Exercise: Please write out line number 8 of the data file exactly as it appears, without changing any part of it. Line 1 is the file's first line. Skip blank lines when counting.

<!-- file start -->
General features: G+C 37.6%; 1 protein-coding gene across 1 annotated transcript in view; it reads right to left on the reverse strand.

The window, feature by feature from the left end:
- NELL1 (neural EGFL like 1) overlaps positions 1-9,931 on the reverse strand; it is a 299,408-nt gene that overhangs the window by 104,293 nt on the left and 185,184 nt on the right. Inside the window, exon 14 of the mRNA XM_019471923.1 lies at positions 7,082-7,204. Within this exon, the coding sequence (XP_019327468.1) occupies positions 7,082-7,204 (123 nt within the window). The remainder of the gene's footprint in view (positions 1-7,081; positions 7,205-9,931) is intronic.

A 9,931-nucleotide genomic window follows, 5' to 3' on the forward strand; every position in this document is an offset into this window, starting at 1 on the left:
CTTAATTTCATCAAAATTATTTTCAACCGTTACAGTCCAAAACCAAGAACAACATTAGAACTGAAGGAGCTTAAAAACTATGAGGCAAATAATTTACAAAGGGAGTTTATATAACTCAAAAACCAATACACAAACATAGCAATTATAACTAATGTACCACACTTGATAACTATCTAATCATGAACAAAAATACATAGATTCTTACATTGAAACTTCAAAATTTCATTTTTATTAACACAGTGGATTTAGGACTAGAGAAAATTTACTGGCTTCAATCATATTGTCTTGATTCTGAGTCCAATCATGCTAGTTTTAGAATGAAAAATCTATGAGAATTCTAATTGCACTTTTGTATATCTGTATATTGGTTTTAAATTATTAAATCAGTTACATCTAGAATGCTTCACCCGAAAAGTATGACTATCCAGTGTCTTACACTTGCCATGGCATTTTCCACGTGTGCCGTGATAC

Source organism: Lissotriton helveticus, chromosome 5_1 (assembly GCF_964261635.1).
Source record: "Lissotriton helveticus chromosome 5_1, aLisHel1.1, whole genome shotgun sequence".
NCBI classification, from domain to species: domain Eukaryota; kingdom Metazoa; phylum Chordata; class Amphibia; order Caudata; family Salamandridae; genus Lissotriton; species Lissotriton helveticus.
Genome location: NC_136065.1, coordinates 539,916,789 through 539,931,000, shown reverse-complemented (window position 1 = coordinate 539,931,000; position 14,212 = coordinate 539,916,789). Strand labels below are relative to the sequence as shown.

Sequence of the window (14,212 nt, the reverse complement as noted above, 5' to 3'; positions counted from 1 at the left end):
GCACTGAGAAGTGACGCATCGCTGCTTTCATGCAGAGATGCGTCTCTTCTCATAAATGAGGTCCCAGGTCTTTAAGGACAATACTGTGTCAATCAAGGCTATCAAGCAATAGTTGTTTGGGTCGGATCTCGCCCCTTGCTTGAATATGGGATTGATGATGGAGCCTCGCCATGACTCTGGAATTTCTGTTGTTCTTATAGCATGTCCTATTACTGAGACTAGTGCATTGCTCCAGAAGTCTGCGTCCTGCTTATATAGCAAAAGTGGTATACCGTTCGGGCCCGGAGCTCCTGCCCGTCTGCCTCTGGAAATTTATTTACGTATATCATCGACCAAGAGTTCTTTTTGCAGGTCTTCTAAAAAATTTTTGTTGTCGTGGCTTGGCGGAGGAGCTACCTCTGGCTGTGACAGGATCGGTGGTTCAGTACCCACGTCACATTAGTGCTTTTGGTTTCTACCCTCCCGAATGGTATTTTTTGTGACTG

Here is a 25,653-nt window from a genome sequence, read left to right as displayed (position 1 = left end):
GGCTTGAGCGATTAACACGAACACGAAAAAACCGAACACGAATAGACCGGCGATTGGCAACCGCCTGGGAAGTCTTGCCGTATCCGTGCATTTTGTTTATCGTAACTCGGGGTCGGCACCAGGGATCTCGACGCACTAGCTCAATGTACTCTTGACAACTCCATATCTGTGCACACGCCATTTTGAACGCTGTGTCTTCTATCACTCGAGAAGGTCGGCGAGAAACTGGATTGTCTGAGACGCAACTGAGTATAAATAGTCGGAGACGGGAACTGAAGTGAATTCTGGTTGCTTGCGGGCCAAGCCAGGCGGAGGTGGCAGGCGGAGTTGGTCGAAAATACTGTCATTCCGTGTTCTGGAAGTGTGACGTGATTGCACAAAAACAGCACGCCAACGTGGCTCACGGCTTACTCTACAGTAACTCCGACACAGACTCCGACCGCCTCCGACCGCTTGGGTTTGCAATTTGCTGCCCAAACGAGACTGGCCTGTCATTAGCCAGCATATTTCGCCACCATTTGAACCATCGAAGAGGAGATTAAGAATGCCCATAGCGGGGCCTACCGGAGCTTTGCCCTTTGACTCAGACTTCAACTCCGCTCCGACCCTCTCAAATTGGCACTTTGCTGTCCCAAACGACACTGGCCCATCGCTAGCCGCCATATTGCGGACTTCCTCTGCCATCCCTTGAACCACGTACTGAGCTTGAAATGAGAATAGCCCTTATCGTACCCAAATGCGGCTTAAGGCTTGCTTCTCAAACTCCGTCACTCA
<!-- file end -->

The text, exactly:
NCBI classification, from domain to species: domain Eukaryota; kingdom Metazoa; phylum Chordata; class Amphibia; order Caudata; family Salamandridae; genus Lissotriton; species Lissotriton helveticus.